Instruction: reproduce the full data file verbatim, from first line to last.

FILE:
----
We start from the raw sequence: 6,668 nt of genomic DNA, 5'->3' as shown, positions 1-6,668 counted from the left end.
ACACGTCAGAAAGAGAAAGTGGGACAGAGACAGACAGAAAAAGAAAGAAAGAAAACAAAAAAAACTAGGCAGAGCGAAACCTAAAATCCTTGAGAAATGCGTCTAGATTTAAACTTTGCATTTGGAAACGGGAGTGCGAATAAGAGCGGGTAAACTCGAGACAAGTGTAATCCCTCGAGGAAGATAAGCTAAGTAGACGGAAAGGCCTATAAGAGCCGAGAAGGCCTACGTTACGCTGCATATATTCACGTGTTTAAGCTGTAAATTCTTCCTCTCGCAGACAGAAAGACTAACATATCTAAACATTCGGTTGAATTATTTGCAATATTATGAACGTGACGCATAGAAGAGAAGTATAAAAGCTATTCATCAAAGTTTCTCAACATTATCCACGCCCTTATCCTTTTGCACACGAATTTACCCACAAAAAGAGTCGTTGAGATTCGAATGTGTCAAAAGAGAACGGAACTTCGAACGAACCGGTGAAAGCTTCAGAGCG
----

We start from the raw sequence: 6,668 nt of genomic DNA, 5'->3' as shown, positions 1-6,668 counted from the left end.
ACACGTCAGAAAGAGAAAGTGGGACAGAGACAGACAGAAAAAGAAAGAAAGAAAACAAAAAAAACTAGGCAGAGCGAAACCTAAAATCCTTGAGAAATGCGTCTAGATTTAAACTTTGCATTTGGAAACGGGAGTGCGAATAAGAGCGGGTAAACTCGAGACAAGTGTAATCCCTCGAGGAAGATAAGCTAAGTAGACGGAAAGGCCTATAAGAGCCGAGAAGGCCTACGTTACGCTGCATATATTCACGTGTTTAAGCTGTAAATTCTTCCTCTCGCAGACAGAAAGACTAACATATCTAAACATTCGGTTGAATTATTTGCAATATTATGAACGTGACGCATAGAAGAGAAGTATAAAAGCTATTCATCAAAGTTTCTCAACATTATCCACGCCCTTATCCTTTTGCACACGAATTTACCCACAAAAAGAGTCGTTGAGATTCGAATGTGTCAAAAGAGAACGGAACTTCGAACGAACCGGTGAAAGCTTCAGAGCG